Whitman’s and Wilbur’s at the Candy Counter, 1913

April 9, 2010 at 8:25 am 1 comment

In it’s May 1913 issue, the trade journal International Confectioner featured some of the five and ten cent packages offered by the better known candy makers. Such packaging of candy was still relatively novel; not every candy was put up in its own wrapping, and a lot of candy was put in bags or fancier boxes at the time of purchase, requiring the service of a clerk. The editor introduced the feature with some comments on the virtues of these new packages (as well as some run on sentences):

These are the goods that sell themselves, as they lay upon the retailers’ counter, the customer cannot help picking one up and paying his money, the reason is, that they look so tempting and are so easily bought; for it must be remembered that the public is extremely lazy and will sometimes not even take the trouble to ask the price.

Most of the goods featured are from manufacturers long gone. But two are still around today: H. O. Wilbur and Son, and Stephen F. Whitman, both of Philadelphia. Today, Wilbur is owned by Cargill, and Whitman’s by Russell Stover, but the brand and the tradition of each go way back into the nineteeth century.

So what were these venerable confectioners selling one hundred years ago in the five and ten cent lines?

Here are some of Wilbur’s offerings. The Wilbur Bud (2) was a huge success of course: little cones of chocolate wrapped in foil. But Wilbur also made a line of eating chocolates, as pictured here. The depiction of the little cherub stirring the chocolate is especially charming. The editor points out that these confections are well known since Wilbur had, by 1912, been selling chocolates for thirty years. Wilbur’s American Milk Chocolate (1) is “one of the first milk chocolates made in this country.” Wilbur’s Sweet Clover Chocolate was “advertised for outdoors and for the camper, hunter, etc.,” a rugged image at odds with the dainty wrapper. The Milk Chocolate is a five cent bar, the rest are ten cents.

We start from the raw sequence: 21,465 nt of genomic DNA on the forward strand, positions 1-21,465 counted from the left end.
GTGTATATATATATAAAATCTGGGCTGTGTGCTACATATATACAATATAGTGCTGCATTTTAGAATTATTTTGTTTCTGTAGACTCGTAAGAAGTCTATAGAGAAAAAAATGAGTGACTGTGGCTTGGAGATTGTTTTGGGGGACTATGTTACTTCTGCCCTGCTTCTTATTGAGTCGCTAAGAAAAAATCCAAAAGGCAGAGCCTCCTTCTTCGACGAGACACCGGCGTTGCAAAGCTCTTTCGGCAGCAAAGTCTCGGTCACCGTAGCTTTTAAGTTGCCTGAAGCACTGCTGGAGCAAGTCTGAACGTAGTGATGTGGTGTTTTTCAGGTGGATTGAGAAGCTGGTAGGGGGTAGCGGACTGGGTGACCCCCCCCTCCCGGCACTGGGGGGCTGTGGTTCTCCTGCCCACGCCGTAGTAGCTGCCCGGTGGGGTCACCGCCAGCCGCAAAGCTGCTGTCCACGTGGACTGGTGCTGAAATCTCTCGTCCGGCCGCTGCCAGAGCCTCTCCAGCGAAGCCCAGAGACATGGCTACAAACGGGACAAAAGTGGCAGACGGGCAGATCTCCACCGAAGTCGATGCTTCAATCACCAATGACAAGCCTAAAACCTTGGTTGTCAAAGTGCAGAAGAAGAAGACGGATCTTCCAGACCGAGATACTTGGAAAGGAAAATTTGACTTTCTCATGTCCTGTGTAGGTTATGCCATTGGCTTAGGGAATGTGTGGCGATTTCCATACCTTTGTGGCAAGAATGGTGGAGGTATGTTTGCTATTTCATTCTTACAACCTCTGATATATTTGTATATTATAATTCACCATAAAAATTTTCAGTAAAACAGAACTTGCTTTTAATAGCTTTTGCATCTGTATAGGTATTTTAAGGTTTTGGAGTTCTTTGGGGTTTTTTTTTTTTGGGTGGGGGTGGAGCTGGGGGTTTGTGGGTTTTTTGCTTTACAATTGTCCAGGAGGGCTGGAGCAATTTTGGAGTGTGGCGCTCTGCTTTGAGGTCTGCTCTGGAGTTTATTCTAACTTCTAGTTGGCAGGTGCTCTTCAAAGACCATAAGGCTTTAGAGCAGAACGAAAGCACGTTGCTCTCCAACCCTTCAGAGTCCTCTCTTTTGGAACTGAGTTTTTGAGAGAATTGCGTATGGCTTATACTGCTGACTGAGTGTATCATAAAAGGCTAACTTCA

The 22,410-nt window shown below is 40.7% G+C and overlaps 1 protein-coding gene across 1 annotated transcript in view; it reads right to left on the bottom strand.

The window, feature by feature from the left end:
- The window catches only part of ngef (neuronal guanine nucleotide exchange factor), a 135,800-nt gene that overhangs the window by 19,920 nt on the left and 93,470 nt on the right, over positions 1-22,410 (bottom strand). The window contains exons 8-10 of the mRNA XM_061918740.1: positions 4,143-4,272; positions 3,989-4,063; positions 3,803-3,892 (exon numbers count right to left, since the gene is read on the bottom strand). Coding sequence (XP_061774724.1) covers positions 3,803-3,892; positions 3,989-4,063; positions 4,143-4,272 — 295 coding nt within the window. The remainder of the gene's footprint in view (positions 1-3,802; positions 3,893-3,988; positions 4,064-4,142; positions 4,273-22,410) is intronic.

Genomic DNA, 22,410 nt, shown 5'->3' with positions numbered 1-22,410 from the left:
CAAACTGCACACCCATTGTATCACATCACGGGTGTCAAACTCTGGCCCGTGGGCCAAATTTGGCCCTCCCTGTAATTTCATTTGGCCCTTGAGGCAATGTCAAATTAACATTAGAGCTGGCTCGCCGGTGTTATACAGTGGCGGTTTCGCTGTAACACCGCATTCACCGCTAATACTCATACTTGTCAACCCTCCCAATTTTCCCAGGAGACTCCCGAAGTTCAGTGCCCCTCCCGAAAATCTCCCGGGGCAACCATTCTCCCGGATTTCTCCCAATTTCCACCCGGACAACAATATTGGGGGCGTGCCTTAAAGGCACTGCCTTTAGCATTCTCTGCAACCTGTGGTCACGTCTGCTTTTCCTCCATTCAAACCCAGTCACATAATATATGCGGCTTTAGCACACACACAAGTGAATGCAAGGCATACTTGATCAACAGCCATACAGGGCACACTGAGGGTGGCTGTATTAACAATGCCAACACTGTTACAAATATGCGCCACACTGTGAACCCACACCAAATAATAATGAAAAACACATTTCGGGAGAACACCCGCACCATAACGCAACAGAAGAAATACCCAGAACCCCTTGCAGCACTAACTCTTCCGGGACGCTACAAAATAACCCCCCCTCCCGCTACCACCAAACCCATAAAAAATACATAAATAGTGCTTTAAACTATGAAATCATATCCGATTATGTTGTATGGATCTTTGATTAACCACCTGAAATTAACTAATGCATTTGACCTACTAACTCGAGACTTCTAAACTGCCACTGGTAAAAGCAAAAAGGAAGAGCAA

Today we associate the name “Whitman’s” with the Whitman’s Sampler, that box of mixed chocolate candies that everyone has given and received at least once. But here we see Whitman’s with a full assortment of offerings, including spice gum drops, nut nougat (in vanilla, chocolate or strawberry), Jordan almonds (assorted flavors), cream cocoanut bar, “Mallo-Caros” (caramel with marshmallow center) and the unfortunate and embarrassing “Pickaninny Peppermints.”

About those Pickaninny Peppermints: stylized and stereotypical images of African Americans were not uncommon in the packaging and advertising of goods in the twentieth century. Truly, it was not until the Civil Rights movement that such images became widely regarded as prejudiced and unacceptable. My first impulse was just to not post this, as it feels offensive to our sense of civility and mutual respect for every citizen. But this is what it was, not always pretty. It’s worth noting that such images did not appear very frequently in candy packaging, at least not in the sources that I have had access to.

Wikipedia’s entry on Whitman  Candies tells the rest of the story of Pickaninny Peppermints:

In the early 20th century, Pickaninny Peppermints were a popular Whitman confection. However, future Supreme Court Justice Thurgood Marshall and, at the time, NAACP lawyer took issue with the name. In a 1941 article directed at Whitman’s published in the Afro-American, Marshall urged Whitman’s Candies to realize its racial insensitivity. Whitman’s denied that the term “pickaninny” was racist and responded to Marshall by saying that it meant “cute colored kid.” Despite this, the product was soon dropped. (Reference: Baltimore Afro-American, Nov. 22 1941, p.1)

For more on Wilbur and the Wilbur Buds, see my posts: Kissing Cousins: the Hershey’s Kiss and the Wilbur Bud and Hershey’s: Why a Kiss is Just a Kiss

Entry filed under: 1890 to WW I, Candies We Miss, Packaging. Tags: , , .

Ancient Candies Sell New Technologies, 1950s Candy Confetti

1 Comment Add your own

  • 1. kim Hartung  |  August 8, 2012 at 3:00 pm

    HELP! my mother was a huge fan of a candy produced in the 70’s and possible 80’s that I can no longer locate. They were round like a peppermint ball but not nearly as dense and they were butterscotch in flavor and came in a bag. They were like eating spun sugar they dissolved so quickly in your mouth. Anyone have any recollection of these candies?

    Reply

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Candy: A Century of Panic and Pleasure

Welcome to Candy Professor

Candy in American Culture What is it about candy? Here you'll find the forgotten, the strange, the curious, the surprising. Our candy story, one post at a time.

Samira Kawash, PhD
Professor Emerita,
Rutgers University

(C) Samira Kawash

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